Limited Partnership Funds (LPFs)
On 31 August 2020, the Limited Partnership Fund Ordinance (LPFO) came into effect, allowing for the registration of qualified funds as limited partnership funds (LPFs) in Hong Kong.
The Hong Kong government has declared that it wants to increase Hong Kong’s competitiveness so that it can become a preferred location for foreign asset and wealth managers in Asia, an opportunity for fund administration firms and other related service providers. The passage of the LPFO is a very positive move in this regard.
According to the LPFO, the LPF features are consistent with those of limited partnership structures in other countries. The LPFO includes clauses that:
- allow flexibility in capital contributions and profit distribution;
- permit the parties to an LPF to freely negotiate in accordance with their commercial purposes;
- make registration with the Registrar of Companies simple; and
- provide a simple and economical dissolving mechanism.
The limited partnership is the ideal structure for private equity (PE) funds, as Hong Kong’s current Limited Partnership Ordinance does not offer a favourable environment. Fund managers have been discouraged from forming PE fund vehicles in Hong Kong due to the partnership’s restrictive requirements regarding capital contributions and profit distribution, lack of contractual flexibility and complicated dissolution procedure. These issues are addressed by the LPFO.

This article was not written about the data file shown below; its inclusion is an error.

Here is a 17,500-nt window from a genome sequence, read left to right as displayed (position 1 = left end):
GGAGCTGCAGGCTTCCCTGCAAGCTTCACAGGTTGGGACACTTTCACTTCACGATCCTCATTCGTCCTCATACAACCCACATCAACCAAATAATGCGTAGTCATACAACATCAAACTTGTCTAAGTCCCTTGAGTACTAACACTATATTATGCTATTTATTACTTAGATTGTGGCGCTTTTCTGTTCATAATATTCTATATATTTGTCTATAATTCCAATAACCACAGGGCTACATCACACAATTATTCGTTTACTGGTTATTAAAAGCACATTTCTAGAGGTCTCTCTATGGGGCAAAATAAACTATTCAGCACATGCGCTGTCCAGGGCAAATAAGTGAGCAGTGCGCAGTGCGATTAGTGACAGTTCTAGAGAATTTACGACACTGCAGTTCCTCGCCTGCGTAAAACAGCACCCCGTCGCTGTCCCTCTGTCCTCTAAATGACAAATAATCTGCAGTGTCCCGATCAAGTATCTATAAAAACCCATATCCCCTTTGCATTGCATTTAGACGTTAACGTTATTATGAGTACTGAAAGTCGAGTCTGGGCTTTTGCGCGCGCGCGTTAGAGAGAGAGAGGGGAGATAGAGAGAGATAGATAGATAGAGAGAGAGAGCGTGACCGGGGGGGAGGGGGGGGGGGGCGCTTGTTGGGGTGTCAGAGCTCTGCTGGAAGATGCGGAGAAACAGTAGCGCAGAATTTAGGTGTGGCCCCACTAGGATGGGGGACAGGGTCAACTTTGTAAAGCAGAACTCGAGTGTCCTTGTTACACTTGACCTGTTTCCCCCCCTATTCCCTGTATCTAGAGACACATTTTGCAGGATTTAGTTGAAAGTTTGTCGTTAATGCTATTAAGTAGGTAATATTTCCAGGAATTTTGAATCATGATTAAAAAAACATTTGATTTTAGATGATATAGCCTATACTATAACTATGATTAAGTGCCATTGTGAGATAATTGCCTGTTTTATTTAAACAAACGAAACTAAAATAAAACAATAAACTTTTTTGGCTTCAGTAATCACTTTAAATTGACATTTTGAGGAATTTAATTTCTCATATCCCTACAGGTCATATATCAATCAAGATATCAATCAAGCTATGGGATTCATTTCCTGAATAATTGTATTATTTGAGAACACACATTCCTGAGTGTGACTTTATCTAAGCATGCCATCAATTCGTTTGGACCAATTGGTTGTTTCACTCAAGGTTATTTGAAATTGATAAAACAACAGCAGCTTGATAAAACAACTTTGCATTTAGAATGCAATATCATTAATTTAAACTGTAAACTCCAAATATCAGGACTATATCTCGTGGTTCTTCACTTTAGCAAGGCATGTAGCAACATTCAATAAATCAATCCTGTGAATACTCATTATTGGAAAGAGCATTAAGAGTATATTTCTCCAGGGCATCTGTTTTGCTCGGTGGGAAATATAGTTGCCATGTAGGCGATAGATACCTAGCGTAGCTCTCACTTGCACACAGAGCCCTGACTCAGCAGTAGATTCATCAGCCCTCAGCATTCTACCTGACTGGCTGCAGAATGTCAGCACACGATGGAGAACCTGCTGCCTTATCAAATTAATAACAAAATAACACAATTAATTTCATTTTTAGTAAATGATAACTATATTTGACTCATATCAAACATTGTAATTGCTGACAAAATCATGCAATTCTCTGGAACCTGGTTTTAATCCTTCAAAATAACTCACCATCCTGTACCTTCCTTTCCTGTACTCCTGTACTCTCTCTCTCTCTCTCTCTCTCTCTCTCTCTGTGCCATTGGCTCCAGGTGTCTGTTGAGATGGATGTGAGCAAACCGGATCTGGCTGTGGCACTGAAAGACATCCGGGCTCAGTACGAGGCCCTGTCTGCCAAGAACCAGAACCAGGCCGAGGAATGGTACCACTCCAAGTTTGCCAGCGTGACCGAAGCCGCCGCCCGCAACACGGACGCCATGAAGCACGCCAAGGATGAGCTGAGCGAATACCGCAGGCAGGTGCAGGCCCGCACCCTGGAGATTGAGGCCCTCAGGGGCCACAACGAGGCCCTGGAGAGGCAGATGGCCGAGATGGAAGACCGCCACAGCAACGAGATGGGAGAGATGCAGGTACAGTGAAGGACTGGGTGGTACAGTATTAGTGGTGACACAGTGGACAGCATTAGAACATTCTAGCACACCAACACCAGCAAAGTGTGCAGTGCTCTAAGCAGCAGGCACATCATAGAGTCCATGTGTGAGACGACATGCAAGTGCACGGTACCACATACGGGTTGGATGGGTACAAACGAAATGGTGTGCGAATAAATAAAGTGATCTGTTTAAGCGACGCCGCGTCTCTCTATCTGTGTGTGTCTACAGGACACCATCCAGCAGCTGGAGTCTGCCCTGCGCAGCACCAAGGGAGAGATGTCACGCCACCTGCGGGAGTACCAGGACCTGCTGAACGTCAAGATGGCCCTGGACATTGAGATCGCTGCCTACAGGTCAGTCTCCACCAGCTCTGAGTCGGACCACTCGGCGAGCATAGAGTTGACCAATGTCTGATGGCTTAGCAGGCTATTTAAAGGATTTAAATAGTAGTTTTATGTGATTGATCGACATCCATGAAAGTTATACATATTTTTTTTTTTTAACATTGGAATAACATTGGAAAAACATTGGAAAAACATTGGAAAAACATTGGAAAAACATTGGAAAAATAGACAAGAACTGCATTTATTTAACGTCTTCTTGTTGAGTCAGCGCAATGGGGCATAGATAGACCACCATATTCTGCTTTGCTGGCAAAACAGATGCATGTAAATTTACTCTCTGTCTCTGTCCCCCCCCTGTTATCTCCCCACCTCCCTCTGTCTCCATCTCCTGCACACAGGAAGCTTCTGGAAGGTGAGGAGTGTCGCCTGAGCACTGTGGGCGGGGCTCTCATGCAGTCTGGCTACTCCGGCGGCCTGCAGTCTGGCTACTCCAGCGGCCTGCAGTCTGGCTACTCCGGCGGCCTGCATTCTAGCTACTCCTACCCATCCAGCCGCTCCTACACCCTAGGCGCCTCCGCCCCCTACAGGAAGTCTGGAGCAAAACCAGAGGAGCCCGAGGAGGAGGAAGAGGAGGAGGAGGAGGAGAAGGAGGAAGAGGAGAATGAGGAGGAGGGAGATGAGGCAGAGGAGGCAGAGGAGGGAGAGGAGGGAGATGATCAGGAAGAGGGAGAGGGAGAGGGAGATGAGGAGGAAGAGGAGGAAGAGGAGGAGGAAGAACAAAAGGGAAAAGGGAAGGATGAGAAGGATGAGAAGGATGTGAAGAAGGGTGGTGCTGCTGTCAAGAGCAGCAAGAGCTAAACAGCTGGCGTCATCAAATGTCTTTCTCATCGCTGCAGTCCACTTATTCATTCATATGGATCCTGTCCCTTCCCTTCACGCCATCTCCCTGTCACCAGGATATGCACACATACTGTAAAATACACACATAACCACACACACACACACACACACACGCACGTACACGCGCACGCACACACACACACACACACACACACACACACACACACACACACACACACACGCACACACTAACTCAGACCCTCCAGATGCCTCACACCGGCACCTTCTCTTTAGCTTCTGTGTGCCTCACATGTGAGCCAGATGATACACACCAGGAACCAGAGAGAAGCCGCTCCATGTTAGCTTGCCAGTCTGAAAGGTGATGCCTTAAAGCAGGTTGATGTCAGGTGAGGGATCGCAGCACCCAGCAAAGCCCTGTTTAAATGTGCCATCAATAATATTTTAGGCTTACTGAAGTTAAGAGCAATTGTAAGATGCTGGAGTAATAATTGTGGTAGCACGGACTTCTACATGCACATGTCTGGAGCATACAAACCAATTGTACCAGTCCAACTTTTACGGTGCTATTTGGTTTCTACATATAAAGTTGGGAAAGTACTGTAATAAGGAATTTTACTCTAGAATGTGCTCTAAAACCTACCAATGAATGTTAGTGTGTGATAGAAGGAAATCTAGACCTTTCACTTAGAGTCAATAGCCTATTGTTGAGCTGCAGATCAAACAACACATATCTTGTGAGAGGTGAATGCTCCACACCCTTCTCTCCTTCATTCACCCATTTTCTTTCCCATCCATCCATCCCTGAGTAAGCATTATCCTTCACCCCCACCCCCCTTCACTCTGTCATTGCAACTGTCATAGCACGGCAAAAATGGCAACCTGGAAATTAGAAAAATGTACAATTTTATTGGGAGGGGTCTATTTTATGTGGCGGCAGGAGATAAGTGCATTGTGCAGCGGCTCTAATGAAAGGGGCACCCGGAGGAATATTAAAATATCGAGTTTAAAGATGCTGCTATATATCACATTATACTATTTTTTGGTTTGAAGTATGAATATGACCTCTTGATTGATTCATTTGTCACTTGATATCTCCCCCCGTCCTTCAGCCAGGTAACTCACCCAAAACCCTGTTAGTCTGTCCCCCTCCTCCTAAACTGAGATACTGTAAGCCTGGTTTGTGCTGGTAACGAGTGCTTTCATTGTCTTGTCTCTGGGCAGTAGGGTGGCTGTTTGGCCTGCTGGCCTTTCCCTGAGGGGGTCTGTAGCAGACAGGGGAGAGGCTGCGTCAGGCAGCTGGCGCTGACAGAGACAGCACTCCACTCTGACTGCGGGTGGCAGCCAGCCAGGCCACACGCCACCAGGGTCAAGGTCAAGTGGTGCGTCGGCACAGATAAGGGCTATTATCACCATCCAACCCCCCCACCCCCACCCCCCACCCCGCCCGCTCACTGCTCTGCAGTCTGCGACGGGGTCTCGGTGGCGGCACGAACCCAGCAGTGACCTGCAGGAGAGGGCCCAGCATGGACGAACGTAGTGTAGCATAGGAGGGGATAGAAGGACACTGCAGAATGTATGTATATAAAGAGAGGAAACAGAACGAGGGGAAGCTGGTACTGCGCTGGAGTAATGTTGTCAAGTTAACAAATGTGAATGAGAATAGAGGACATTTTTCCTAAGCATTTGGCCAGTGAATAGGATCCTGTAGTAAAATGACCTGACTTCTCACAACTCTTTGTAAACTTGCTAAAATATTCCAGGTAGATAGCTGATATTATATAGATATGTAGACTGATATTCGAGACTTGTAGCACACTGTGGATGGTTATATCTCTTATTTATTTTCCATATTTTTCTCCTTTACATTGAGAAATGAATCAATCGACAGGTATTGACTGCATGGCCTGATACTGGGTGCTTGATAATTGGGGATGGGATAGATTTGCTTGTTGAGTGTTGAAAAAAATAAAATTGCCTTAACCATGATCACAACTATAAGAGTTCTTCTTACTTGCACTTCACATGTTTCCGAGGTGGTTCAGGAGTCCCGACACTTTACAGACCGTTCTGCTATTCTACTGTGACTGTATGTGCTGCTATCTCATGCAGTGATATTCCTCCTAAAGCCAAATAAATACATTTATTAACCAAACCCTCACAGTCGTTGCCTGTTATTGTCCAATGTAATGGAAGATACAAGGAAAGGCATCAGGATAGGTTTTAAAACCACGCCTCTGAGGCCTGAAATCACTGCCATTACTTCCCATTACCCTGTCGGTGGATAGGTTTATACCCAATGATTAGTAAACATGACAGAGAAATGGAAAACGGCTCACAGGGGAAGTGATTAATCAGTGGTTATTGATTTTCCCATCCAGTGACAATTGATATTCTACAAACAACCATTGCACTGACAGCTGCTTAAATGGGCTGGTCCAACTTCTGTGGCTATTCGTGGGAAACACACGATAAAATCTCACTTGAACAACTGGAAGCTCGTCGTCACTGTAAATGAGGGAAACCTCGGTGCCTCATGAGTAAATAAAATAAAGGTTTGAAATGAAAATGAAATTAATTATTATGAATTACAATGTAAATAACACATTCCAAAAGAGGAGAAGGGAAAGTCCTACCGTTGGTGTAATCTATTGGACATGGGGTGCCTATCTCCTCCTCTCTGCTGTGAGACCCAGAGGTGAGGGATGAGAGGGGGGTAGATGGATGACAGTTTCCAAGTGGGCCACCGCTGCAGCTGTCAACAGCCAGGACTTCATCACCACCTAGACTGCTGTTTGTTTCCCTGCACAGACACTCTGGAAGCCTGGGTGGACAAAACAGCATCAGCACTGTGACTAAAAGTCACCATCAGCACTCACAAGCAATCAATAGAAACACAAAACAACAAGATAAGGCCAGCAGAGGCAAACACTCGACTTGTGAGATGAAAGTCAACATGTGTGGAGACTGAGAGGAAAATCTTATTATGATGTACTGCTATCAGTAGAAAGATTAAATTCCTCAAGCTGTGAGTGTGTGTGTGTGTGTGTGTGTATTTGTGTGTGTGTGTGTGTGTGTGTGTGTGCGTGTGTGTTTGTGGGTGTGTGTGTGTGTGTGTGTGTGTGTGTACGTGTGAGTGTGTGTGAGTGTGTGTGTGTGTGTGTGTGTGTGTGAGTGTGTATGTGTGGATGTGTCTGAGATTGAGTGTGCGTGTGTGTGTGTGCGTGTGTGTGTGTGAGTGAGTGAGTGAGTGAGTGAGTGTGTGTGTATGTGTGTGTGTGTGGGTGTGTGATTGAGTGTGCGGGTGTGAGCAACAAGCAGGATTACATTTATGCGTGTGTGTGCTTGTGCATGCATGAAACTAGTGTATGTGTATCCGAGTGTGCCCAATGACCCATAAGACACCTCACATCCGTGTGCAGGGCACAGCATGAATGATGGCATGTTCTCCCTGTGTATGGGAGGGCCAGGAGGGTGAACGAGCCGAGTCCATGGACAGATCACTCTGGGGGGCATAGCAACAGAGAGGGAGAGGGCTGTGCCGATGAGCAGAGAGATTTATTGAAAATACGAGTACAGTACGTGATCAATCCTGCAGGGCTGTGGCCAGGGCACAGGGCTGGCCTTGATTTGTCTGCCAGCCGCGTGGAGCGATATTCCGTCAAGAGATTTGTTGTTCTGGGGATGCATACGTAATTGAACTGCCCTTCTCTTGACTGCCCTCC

Why You Need a Fund Administrator in Hong Kong
The fund management industry in Hong Kong is one of the fastest expanding sectors, and its growth is proving to be crucial for the country. Long-term consolidation of Hong Kong’s position as one of Asia’s financial hubs would require a concerted effort to examine the potential and challenges facing the sector.
Considering the current various fund structures in Hong Kong, a fund administrator can ensure that the funds adhere to all applicable regulatory requirements and that clients have access to the most recent information regarding the performance of their investments.
Moreover, the outsourced fund administration services relieve Hong Kong fund managers of a focused oversight on valuation assessment. Thanks to this, fund managers have more time to concentrate on portfolio management and selecting the best investment opportunities.
Bolder Group’s fund administration services in Hong Kong
Bolder Group’s dedicated fund administration staff in Hong Kong provides private equity and personalised fund services to clients in the country and other neighbouring jurisdictions. Our team consists of industry experts with extensive knowledge and experience in Asian funds.
We have accumulated a wide range of fund strategies and fund structures with years of experience in fund administration.
Let’s talk about your fund administration needs, get in touch with our office in Hong Kong today.